Smart Gardening for Summer
Summer gardening is not for sissies. As the summer sun beats down making you long for air conditioning and liquid refreshment, your plants are feeling even more parched. That is why it takes a bit of skill to keep your plants alive through the summer. These tips and tricks should give you the quick lesson you need to be a smart gardener as the full heat of summer looms.
Organic mulch is a garden’s best friend in the summer. Mulch plays double-duty. It keeps ground temperatures low, insulating the root systems of plants; mulch also helps soil hold in moisture. Mulch can also be very attractive, so it’s no aesthetical burden to add to your yard. Choose from wood chips, pine needles, bark, and more.
Watering your yard incorrectly can be almost as damaging as not watering at all. Soil parched from the sun’s heat is hard and takes longer to absorb water, so brief, but intense watering can simply run-off. Overwatering can cause roots to rot. Slow watering is ideal. Unlike the other two options, it provides the perfect amount of water that can soak into the soil and be absorbed over time. A slow drip hose, buried beneath mulch, is the best way to deliver the water. Aim for three one-hour waterings a week.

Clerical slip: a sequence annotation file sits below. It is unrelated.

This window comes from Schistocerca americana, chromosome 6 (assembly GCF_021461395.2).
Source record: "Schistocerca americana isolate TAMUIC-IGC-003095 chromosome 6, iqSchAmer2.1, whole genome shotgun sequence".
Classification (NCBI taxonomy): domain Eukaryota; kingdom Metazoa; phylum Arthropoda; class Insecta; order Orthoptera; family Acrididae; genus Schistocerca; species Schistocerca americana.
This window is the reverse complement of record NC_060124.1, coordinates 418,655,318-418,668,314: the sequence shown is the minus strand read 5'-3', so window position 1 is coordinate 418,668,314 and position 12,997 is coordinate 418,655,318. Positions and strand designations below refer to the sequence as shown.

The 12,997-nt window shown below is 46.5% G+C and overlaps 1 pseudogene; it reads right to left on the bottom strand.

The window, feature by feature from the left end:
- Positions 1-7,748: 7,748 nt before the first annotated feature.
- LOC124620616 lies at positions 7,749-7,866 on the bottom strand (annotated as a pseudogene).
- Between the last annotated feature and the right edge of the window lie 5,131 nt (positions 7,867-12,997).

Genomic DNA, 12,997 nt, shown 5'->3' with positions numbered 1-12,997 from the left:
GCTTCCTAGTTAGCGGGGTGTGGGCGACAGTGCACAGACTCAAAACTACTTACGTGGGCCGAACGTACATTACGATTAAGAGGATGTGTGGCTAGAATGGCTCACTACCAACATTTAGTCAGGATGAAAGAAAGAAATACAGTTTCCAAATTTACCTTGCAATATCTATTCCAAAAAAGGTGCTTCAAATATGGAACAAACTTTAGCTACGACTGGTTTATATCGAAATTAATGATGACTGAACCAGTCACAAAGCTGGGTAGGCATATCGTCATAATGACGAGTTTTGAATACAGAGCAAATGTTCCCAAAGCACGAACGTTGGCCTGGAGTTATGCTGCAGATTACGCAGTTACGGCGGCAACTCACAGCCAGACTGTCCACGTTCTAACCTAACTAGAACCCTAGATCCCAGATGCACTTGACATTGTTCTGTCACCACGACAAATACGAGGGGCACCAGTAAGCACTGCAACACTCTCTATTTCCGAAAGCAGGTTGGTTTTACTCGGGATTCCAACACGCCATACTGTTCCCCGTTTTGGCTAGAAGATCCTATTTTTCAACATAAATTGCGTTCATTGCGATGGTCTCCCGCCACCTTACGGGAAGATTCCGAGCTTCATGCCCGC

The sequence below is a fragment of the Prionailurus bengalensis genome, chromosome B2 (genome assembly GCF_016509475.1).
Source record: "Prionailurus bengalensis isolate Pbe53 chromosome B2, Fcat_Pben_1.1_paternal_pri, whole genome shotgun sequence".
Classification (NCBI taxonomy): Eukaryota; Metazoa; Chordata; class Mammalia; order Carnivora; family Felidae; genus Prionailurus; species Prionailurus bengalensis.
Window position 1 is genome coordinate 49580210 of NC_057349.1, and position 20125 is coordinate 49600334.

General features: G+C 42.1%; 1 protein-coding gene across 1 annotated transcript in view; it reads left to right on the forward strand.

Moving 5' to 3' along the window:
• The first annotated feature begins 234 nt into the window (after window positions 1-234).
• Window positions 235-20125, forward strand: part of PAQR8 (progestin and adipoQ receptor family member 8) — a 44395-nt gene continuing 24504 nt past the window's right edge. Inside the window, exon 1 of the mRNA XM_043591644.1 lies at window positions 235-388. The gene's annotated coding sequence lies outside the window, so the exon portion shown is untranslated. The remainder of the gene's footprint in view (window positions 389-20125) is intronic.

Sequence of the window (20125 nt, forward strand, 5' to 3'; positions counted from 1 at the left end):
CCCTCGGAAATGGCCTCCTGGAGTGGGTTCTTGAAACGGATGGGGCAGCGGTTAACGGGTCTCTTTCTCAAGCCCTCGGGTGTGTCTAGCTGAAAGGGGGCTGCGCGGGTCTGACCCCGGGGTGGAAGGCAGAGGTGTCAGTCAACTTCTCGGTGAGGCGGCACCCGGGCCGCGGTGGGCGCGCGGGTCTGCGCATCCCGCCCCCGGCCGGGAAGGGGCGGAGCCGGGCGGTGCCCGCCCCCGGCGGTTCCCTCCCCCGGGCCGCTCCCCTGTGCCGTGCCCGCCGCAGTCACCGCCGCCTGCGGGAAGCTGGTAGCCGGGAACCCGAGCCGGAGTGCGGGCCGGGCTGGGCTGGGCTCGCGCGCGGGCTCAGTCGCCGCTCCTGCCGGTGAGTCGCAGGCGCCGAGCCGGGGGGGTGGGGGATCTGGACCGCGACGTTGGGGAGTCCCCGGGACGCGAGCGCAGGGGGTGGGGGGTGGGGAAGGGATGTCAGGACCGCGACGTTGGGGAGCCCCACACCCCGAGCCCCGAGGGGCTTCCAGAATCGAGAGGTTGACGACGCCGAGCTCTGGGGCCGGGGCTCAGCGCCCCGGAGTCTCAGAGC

When you walk outside and could swear your yard is channeling the Saharan heat, it is time to forget about helping your plants to grow. Rather, you just need to keep them alive. Summertime heat is often accompanied by low rainfall; this combination is, of course, far from helpful for your yard. As a gardener, do not be disappointed if your plants are not growing larger or more bountiful – and do not give up on them! Your watering is keeping them alive, not helping them grow. Get the plants through the hot part of the summer, and they should grow once temperatures cool off.
Shade trees are your natural defense against a hot, hot yard. Having these large trees strategically planted can do wonders for your other plants, as they keep root temperatures lower. Of course, the summer is not the best time for planting in the yard; so if you do not already have your shade trees, do not pull out the hoe. Instead, you can buy young, potted trees that are – and this is key – drought resistant. Use them now to shade your more vulnerable plants, and put the trees in the ground in the fall!
Garden in the Mornings
Your plants are not the only things at risk in the heat; you are too! For that reason, schedule your gardening time in the morning, before the yard gets extra hot. Be careful to not get so distracted by the garden that you are not paying attention to yourself; dizziness and fatigue are two of the first signs of heat sickness. A bonus here is that morning tending is great for your garden, as well. The plants will be happily watered before the heat hits midday.
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Image credit: Grandview Landscape & Masonry